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What is Soundproof Glass?

By Ken Black
Updated May 16, 2024
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Soundproof glass, while perhaps somewhat of an oxymoron, is glass that prevents sound from penetrating from one side to the other. In most cases, people who use this type of glass are those who live near noisy environments, such as airports of busy roads. While glass, in various configurations, may do a good job of preventing sound from getting through, it should be noted that true soundproof glass, at least from a general consumer standpoint, is all but impossible to acquire.

There are a number of different ways to make glass soundproof. The first involves simply making the glass thicker, because the thicker the glass is, the stiffer it becomes and, as a natural consequence, less prone to vibration. In such cases, sound is naturally reduced. Another option is to insulate the glass with some other material, or perhaps to just put an empty area in between two panes of glass.

A common material used in soundproofing is some sort of lamination. A thin piece of plastic is often placed between two panes, cutting down significantly on the amount of sound that gets through. As an added benefit, this glass also is extremely difficult to break, which provides some security improvements and is even used to meet hurricane building standards in areas prone to the storms. Using this method of soundproofing also helps keep the thickness of the glass to a more reasonable level.

For those interested in soundproof windows, perhaps the greatest indicator of how much sound is actually reduced is the Sound Transmission Class number. This number, for most traditional, single-paned windows, will run somewhere near 27. For double-paned windows, it may be slightly higher, perhaps 28 or 29. Some makers of soundproof glass say they are actually able to achieve a rating of 45 or higher. While this may not sound like much, it means that more than 95% of all sound is prevented from getting through.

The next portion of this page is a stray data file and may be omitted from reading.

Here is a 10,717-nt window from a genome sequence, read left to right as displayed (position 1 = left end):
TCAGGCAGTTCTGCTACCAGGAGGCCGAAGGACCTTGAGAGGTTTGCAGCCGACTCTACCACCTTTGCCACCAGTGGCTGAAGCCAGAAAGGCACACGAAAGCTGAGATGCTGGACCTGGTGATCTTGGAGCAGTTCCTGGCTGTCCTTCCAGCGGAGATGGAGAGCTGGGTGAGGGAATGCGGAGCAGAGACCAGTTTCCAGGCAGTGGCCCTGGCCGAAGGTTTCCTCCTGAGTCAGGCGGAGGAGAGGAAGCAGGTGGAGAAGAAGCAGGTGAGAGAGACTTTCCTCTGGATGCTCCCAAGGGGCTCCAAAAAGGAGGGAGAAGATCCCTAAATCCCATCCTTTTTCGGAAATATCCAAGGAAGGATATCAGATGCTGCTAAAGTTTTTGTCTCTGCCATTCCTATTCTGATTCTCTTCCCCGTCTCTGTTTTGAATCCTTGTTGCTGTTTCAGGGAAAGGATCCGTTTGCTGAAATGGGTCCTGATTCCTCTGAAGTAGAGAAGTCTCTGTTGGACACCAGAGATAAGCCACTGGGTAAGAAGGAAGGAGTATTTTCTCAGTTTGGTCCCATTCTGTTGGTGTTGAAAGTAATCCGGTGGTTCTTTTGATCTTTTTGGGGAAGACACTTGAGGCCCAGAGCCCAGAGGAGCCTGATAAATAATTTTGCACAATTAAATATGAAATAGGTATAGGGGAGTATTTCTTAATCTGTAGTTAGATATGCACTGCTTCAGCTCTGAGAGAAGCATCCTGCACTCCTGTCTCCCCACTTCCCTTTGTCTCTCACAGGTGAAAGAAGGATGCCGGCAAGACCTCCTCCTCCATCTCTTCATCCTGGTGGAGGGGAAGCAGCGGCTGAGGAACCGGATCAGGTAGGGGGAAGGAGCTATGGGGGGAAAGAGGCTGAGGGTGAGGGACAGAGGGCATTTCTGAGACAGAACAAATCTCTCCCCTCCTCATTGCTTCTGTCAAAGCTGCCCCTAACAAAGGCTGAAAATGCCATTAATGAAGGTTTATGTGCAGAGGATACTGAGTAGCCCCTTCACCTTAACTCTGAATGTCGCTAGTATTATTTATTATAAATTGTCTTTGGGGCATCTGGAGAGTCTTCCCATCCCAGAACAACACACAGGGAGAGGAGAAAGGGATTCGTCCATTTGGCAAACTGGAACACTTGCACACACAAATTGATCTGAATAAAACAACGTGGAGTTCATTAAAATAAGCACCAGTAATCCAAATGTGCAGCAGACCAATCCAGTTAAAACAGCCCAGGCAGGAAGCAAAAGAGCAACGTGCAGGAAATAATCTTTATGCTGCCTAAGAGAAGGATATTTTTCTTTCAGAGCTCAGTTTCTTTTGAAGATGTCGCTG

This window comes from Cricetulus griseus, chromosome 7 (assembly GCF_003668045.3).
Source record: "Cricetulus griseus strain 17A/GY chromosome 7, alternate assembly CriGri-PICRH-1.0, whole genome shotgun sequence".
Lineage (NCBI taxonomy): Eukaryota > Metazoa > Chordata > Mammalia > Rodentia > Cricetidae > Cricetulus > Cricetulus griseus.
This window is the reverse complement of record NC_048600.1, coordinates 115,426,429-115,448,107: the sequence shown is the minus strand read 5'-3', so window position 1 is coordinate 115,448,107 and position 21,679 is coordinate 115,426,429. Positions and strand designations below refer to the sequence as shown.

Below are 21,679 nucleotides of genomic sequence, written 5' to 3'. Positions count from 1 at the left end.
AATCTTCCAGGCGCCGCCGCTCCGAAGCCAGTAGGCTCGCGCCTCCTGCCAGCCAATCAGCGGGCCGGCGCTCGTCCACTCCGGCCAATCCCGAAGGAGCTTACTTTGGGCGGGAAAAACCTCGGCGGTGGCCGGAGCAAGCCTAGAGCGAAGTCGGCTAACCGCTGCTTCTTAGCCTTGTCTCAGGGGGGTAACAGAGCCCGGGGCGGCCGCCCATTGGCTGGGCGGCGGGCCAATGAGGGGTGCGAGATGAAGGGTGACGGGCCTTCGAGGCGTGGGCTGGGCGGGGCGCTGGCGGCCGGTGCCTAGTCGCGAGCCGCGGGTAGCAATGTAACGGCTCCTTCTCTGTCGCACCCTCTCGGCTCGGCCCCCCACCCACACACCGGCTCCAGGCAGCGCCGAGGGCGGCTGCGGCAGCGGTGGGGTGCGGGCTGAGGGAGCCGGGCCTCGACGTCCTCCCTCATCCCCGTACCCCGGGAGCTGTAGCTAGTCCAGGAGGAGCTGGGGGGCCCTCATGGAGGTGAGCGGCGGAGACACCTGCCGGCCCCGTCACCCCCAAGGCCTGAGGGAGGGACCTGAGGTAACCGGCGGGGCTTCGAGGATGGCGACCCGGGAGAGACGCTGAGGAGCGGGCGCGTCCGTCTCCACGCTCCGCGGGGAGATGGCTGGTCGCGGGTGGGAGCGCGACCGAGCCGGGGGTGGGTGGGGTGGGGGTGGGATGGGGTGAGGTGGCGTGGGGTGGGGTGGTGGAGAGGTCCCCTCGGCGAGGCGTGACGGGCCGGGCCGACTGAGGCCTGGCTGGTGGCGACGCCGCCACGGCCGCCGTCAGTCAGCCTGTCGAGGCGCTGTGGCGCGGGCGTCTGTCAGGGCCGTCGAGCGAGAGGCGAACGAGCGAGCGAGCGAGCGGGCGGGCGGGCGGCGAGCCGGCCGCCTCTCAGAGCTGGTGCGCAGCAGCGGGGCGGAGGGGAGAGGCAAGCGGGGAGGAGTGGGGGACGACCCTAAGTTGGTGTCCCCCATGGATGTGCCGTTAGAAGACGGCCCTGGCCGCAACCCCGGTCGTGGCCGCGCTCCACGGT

To make glass completely capable of blocking all sound would be prohibitively expensive and likely not recommended for windows. The glass would need to be extremely thick and would be very heavy, perhaps overwhelming any material used in a typical window frame. The most common place to find soundproof glass is a sound studio, where it is important for music and other types of recordings to have a quiet environment. Even then, the glass is not completely able to withstand all sounds.

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Discussion Comments

By mpowell95 — On Sep 01, 2012

Recording studios often use a window that is 1/2" laminate and another that is 3/8".

Different thicknesses are used because they will vibrate at different frequencies, thus more effectively stopping sound. Even thicker glass is sometimes used, but it does little good to have glass with more mass than your walls. For the record, that aquarium glass would be fantastic at blocking sound transfer (if you're filthy rich)!

By anon230801 — On Nov 21, 2011

How about in a music room with one side made of a whole window? Is it good to install a double pane window about 11.00 meters long?

By umbra21 — On May 19, 2011

@KoiwiGal - I think you really would need a double layer of glass in order to truly soundproof a room. Otherwise the sound will be able to vibrate the single pane, because it is all in one piece and there is nowhere for the sound waves to dissipate. I'm sure it would at least have to be thicker than the glass used in an aquarium and as the article says, probably thick enough to be almost impossible to get or use in any meaningful way.

Normal sound proof glass (i.e. double pane windows) can get rid of most background noise, and usually does a better job at insulating a house as well, so they are worth paying a little extra.

By KoiwiGal — On May 17, 2011

I wonder if the glass used in tunnel aquariums is soundproof. I mean the aquariums you can walk through, with fish swimming over your head. They often show a little sample of the glass, so you can see how thick it is and it is usually several inches thick. I don't remember hearing any sound through it, but then, fish don't really make all that much sound anyway.

Obviously it would be really expensive to use for other applications, but I just wanted to know how thick the glass would have to be to completely block all sound.

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